World chess champion Magnus Carlsen, right, and challenger Fabiano Caruana are locked on 3½ points each in their World Chess Championship match in London ©Getty Images

Defending champion Magnus Carlsen and challenger Fabiano Caruana began the second half of their 12-game World Chess Championship match in central London in familiar fashion today as they produced their seventh consecutive draw.

Having survived an early scare to stay level in game six, the 27-year-old Norwegian champion had less of a bumpy ride today as he and his US challenger, 26, concluded another draw in 40 moves.

He was nevertheless less than thrilled about his performance in this World Chess Federation showpiece at the specially constructed venue within The College in Holborn.

"After the last game it kind of felt like I got away with murder," Carlsen, who was playing with the white pieces today, said.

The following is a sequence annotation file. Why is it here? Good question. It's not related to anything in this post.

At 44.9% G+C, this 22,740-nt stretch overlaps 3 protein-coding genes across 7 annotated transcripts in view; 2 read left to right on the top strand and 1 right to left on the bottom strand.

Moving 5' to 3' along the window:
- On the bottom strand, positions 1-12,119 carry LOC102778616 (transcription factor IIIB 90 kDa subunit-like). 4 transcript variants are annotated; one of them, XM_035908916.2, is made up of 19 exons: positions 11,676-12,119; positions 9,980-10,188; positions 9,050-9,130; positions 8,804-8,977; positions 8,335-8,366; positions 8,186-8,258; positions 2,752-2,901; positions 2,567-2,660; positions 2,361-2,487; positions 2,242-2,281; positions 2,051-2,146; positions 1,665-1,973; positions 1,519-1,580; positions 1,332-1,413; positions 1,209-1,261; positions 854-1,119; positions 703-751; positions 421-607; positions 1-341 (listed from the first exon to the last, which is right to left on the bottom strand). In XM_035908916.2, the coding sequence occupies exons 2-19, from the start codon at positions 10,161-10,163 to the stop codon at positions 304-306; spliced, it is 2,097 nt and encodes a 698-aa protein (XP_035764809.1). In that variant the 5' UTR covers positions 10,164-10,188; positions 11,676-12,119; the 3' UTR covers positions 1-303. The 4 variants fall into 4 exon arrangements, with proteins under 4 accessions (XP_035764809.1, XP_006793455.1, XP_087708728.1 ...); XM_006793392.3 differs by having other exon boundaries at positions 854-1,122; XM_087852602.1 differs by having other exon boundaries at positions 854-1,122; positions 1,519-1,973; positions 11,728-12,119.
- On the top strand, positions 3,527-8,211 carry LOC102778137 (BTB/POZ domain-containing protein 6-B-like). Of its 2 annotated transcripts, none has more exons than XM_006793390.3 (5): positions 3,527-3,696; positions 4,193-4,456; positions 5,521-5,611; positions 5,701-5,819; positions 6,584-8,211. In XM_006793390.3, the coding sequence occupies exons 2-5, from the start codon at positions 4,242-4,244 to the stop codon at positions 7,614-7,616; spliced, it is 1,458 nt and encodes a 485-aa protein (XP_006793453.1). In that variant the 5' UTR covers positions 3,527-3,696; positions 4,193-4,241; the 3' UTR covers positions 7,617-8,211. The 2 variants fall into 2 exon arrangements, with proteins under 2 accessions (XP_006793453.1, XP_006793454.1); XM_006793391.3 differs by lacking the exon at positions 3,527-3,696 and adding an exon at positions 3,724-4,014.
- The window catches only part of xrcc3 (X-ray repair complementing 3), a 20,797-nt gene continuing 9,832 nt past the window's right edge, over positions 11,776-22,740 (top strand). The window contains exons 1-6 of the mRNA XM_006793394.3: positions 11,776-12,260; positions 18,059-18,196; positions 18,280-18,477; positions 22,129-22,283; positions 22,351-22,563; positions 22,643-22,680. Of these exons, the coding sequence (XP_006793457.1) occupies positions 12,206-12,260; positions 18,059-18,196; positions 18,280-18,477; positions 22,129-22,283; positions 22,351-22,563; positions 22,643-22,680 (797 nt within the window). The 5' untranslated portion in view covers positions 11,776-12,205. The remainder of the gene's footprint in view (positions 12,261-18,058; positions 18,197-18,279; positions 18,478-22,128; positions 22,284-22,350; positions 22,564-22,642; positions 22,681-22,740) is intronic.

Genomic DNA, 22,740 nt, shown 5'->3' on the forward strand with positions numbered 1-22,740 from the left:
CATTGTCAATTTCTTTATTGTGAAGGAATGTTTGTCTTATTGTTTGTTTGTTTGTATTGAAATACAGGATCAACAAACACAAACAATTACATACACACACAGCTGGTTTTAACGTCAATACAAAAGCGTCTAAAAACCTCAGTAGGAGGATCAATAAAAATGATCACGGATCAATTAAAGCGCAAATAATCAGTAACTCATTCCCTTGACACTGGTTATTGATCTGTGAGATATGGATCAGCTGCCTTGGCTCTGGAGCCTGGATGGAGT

"In that sense it's easier to be calm about a draw today.

"I'm not loving it, but I'm not in any sort of panic mode.

"Could have been worse.

Defending world chess champion Magnus Carlsen said he was
Defending world chess champion Magnus Carlsen said he was "not at all thrilled" with how he played today in his world title match against US challenger Fabiano Caruana in London ©Getty Images

"The match is still equal and with black it's been going okay.

"I'm not at all thrilled about my play today."

Caruana was less colourful in his assessment.

"It was always a draw," he said.

"And overall a solid draw without too many problems is always a good result."

Meanwhile there was a rest day in the Women's World Championships at Khanty-Mansiysk, Russia, before China's defending champion Ju Wenjun and Russian challenger Kateryna Lagno, the third seed, contest the final.

Ju, 27 and her 28-year-old challenger will now play four matches at the Concert and Theatre Complex.

If the score ends level, a tie break will take place on November 23.

Ju starts with the white pieces.